Organizational Cultures: Study of the Motorcycle Business

Basically, organizational culture is also called as “organization’s overall characteristics”. Culture defined as “a set of beliefs, ideas, customs, values, language, artificial facts and other characteristics that describe a certain group”. It

illustrates a nation, a state, a tribe or an organization (McNamara 1997).

This research will describe a business enterprise that focuses more on selling motorcycle parts and vehicles. It will be based on the following aspects:

1. Communication practices
2. Mission statement’s role in supporting the culture
3. Ethical standards and behavior
4. organizational diversity
5. Conflict management

Communication Practices
Communication in an organization is very essential in order to be successful. This business enterprise observes proper communication practices which are based within standards and policies.

One of the standards of communication in this business is to prepare daily, weekly and yearly status reports that will be given to the supervisor or the manager for further evaluation. These reports may consist of the following: gross sales, profits & losses, inventory, performance evaluation and other necessary information that portrays the standing of the business and its members. It may be a very difficult task, but it will be very important for planning purposes.

Another standard communication practice is the assembly or the meeting. After the assessment of its reports, the supervisor or the manager will discuss his evaluation during the meeting. He may give rewards for the employees who did an excellent job or give reprimand for those persons who need improvement. The purpose of these assemblies is not only to site the manager’s plan based on the evaluation but it is also use to facilitate some ideas and questions for clarity from the staff. The manager may also ask the personnel’s concerns and overviews regarding their organization. They also maintain open lines of communications since it is a continuous process (McNamara 1997).

Mission Statement’s Role in Supporting the Culture
Mission statement is a clear and powerful objective that unifies all of the organizational efforts. It has an essential role in the organizational culture because their mission is the reason why the organization exists. Furthermore, a mission statement should be possible to achieve and it must give challenge to all the members of the organization and usually in concrete terms. An example of the mission statement of this business is “A company dedicated to meeting the needs of clients by selling quality products and giving proper services for their best satisfaction”. The company’s actions and behavior towards their client and their other tasks will be based within their mission or objective (Collins and Porras 1991).

Ethical Standards and Behavior
Ethical standards and behavior are guidelines whether our actions and attitudes are right or wrong. One of the ethical standards is the basic honesty. This company, although a selling business, shares the real details of their products and services with their customers in order to avoid conflicts afterwards. However not all of their staff follows the rule. It will be the responsibility of the manager or the leader to give reprimand or take corrective actions for those employees who do not follow the ethical standards (O’Brien 1996).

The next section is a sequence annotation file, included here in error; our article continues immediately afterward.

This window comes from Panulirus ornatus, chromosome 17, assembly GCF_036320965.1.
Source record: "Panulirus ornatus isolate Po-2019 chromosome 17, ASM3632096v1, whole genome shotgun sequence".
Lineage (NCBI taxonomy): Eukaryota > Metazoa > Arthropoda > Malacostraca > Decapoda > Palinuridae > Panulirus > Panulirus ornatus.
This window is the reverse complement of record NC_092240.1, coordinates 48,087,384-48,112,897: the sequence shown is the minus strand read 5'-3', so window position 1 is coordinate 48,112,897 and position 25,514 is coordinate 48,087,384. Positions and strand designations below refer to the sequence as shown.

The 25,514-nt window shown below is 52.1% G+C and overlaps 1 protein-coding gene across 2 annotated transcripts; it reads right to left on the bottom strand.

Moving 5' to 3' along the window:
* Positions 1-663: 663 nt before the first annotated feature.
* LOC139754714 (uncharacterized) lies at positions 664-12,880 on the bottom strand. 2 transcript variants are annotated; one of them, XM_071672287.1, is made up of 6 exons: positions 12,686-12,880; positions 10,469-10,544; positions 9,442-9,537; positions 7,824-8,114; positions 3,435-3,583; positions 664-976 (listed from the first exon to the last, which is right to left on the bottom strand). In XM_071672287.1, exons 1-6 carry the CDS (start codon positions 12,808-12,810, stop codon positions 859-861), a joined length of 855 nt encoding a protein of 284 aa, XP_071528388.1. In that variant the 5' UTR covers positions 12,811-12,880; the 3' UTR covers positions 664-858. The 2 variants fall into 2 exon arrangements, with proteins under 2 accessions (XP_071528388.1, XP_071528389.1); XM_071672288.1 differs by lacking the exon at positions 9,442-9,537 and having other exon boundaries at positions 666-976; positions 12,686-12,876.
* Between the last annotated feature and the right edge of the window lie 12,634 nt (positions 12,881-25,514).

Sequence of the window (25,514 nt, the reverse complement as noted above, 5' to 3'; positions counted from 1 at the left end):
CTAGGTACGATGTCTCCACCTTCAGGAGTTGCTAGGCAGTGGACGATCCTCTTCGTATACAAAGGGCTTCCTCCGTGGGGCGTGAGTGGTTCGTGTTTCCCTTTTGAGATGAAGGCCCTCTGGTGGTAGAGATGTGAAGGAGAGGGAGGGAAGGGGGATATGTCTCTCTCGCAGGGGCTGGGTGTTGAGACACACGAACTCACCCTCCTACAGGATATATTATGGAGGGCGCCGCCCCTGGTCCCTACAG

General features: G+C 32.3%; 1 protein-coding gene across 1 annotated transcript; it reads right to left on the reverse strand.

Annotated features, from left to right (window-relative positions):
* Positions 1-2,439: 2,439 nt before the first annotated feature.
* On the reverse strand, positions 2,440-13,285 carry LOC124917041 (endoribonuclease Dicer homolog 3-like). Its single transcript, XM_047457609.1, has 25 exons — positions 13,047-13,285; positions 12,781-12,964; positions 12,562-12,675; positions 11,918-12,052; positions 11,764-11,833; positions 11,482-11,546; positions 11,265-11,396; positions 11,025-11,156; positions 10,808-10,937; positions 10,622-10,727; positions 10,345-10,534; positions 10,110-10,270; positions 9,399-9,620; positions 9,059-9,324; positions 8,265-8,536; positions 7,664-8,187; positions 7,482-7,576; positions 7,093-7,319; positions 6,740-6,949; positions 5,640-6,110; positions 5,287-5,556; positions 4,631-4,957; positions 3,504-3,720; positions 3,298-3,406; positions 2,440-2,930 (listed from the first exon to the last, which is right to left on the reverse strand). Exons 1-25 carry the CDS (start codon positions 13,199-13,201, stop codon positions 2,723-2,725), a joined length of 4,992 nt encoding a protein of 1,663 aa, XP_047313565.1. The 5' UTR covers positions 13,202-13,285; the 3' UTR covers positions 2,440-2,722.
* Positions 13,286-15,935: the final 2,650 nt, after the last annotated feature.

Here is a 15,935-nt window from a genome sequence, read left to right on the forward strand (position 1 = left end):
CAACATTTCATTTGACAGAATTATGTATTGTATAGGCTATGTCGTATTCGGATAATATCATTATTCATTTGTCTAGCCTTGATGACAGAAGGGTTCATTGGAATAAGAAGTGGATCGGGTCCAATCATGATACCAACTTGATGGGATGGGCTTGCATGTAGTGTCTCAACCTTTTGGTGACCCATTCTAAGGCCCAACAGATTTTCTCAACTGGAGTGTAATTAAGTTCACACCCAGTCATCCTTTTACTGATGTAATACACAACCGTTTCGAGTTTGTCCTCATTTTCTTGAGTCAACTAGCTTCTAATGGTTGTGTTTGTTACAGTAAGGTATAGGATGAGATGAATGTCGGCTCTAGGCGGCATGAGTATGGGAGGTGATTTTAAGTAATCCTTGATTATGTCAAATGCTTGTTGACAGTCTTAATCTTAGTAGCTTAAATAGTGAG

Observable Organizational Policies
In order to achieve the company’s objective, there should be a set of policies. In this selling enterprise, each of the staff is required to have their manual or policies handbook for further awareness of those rules. However, these handbooks are edited every two to three years. It is necessary to have modifications in order to suit the changes in the organization and needs of the client. Changes of the policies may include stricter quality assurance of the products delivered to them by their supplier so that they can give the best satisfaction to their client (McNamara 1997).

Conflict Management
Conflict occurs when two or more ideas, values or opinions are opposing in nature. It is necessary since it is one way to address their problems and creates more motivation for the staff in order to deal with the conflict. This organization follows some basics in dealing conflicts. One is they usually avoid it by doing proper procedures and following policies. Once the conflict is present, they do not ignore it but deal with it by taking corrective actions. Actions will depend on what kind of conflict exists (Mc Namara, 1997).

Different organizations have different set of cultures. That makes every organization unique. But what’s most important is that those set of cultures will create proper coordination within the members of the organization.

References:
Collins, James C. and Jerry I. Porras. 1991. Organizational vision and visionary organizations. California Management Review (Fall): Retrieved November 2, 2006, from National Defense University, National Defense University Web site: http://www.au.af.mil/au/awc/awcgate/ndu/strat-ldr- dm/pt4ch18.html
Mc Namara, Carter (1997). Field Guide to Leadership and Supervision Retrieved November 2, 2006, from Free Management Library Web site: http://www.managementhelp.org/org_thry/culture/culture.htm
O’Brien, Bill. 1996. Transforming the character of a corporation. The Systems Thinker 7 Retrieved November 2, 2006, from National Defense University, National Defense University Web site: http://www.au.af.mil/au/awc/awcgate/ndu/strat-ldr- dm/pt4ch15.html

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